How much do you throw away each year? How about each day? The numbers are mind boggling. But what if the waste you produced in a single year fit into a quart size jar? That’s what one family of four is doing.
Zero Waste with Bea JohnsonBea Johnson takes “reduce, reuse, and recycle” to an entirely new level. She brings her own bags and jars to the grocery store, making sure to only shop in what she calls the unprocessed perimeter of the store.
Bea Johnson takes “reduce, reuse, and recycle” to an entirely new level. She brings her own bags and jars to the grocery store, making sure to only shop in what she calls the unprocessed perimeter of the store.
“This way of shopping is a more human way of shopping because it forces you to have a contact with the person behind the counter,’Johnson found.
She even makes her own household cleaning products and even her own makeup.
“I used to buy lots of different products because I was listening to marketers who told me that for each application we need a different product,” Johnson explained. “I had a cabinet full of cleaning products, which actually were even toxic for me. Once I started this lifestyle I really questioned my need for all these products and eventually found that I didn’t need any of them.”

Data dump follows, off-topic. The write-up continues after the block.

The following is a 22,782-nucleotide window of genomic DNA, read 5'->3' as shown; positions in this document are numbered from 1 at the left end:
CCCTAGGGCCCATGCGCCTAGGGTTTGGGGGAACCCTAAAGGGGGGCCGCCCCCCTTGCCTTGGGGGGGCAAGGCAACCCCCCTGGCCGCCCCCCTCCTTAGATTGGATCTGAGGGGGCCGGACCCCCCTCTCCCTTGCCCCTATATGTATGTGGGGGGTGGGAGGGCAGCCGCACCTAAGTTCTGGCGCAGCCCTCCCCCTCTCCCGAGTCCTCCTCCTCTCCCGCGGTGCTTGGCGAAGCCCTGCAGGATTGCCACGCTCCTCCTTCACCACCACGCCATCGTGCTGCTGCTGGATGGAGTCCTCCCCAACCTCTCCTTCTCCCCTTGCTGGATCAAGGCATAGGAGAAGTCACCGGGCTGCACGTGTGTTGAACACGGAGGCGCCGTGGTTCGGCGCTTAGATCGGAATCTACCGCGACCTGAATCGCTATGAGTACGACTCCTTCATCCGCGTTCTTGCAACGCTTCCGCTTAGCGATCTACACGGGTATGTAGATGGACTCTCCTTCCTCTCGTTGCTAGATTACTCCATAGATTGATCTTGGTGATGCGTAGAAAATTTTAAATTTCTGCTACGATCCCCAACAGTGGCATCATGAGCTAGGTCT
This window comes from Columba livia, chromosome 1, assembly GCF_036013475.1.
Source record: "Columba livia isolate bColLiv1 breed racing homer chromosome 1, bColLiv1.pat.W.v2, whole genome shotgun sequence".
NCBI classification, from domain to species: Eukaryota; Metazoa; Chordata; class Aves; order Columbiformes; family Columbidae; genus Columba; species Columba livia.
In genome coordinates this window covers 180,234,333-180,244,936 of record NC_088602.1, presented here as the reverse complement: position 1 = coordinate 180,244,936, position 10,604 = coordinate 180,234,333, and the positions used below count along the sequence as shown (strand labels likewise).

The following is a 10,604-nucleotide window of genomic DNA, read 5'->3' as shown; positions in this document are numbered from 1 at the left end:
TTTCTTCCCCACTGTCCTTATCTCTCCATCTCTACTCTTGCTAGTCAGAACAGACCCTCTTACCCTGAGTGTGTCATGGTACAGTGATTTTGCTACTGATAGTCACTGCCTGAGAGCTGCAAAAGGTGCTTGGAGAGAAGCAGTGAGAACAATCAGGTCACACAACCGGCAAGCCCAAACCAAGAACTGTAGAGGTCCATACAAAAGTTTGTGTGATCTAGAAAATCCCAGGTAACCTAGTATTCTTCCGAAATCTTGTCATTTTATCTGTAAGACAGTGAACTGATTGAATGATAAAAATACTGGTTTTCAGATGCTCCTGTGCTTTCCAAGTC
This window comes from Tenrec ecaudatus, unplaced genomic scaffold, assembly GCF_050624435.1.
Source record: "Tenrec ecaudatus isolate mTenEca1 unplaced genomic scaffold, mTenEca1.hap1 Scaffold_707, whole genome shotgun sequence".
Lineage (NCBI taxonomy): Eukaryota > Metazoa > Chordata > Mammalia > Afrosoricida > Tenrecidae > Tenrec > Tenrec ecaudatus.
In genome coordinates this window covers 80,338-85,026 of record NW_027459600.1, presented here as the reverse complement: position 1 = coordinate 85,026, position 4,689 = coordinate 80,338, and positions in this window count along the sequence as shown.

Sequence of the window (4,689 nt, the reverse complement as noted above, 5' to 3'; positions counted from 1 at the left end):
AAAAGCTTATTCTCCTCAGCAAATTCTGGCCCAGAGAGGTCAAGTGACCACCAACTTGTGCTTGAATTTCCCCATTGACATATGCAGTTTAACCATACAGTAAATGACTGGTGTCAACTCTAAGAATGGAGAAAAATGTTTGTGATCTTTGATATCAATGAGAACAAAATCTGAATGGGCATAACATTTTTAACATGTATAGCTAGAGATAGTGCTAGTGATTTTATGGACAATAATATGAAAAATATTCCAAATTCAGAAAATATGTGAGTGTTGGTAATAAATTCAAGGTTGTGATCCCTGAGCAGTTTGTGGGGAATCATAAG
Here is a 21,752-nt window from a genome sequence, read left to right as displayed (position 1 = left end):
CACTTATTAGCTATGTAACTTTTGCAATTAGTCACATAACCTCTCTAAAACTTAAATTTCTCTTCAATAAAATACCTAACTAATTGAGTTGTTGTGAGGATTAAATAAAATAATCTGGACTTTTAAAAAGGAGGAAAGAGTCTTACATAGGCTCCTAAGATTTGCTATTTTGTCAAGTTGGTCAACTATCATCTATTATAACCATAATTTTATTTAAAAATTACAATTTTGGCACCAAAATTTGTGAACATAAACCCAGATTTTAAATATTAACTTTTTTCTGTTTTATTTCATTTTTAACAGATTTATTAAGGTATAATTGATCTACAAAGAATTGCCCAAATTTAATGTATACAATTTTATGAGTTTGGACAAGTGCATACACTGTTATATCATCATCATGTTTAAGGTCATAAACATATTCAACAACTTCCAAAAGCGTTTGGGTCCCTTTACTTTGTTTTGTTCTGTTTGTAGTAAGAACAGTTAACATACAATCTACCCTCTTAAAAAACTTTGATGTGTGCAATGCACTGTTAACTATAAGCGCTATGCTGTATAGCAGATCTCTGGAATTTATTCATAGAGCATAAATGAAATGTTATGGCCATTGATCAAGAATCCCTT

Johnson started her path towards a zero waste lifestyle in 2008. Now, she recycles and reuses as much as she can, composting the rest.
“I think it was back in 2010 that I watched my husband take the trashcan down to the curb with almost nothing in it. And then I told him, ‘How about we keep our waste so then we’ll see how much waste we generate in a year?’ So we started throwing it in a glass jar,” Johnson said.
In one year, her family threw away only a few fruit stickers, an old passport cover, and other miscellaneous objects that couldn’t be recycled or re-purposed – less waste than most of us generate in a single day.
With a little effort, this lifestyle, she says, has come to her family at no cost. In fact, minimalism is forcing her family to save money. Her jar of cocoa-powder that she uses as face bronzer costs her 72 cents. Buying bulk products like this helps her to cut back on costs as well as un-recyclable packaging materials.
Seeing the numerous benefits on the wallet as well as the environment, Johnson encourages others to take on the minimalist and zero waste lifestyle. She is the author of “Zero Waste Home.”
It may seem like a lot of work to become “zero waste,” but the benefits far outweigh the costs. Why should anyone convert to a minimalist and waste-free life? Johnson has one answer: “When you have things you don’t need you’re holding them from other people – you’re keeping them from being useful to other people,” Johnson explained.
Tune into this week’s Close Up as Bea Johnson gives Full Frame a tour of a zero waste life.
Follow Bea Johnson on Twitter: @zerowastehome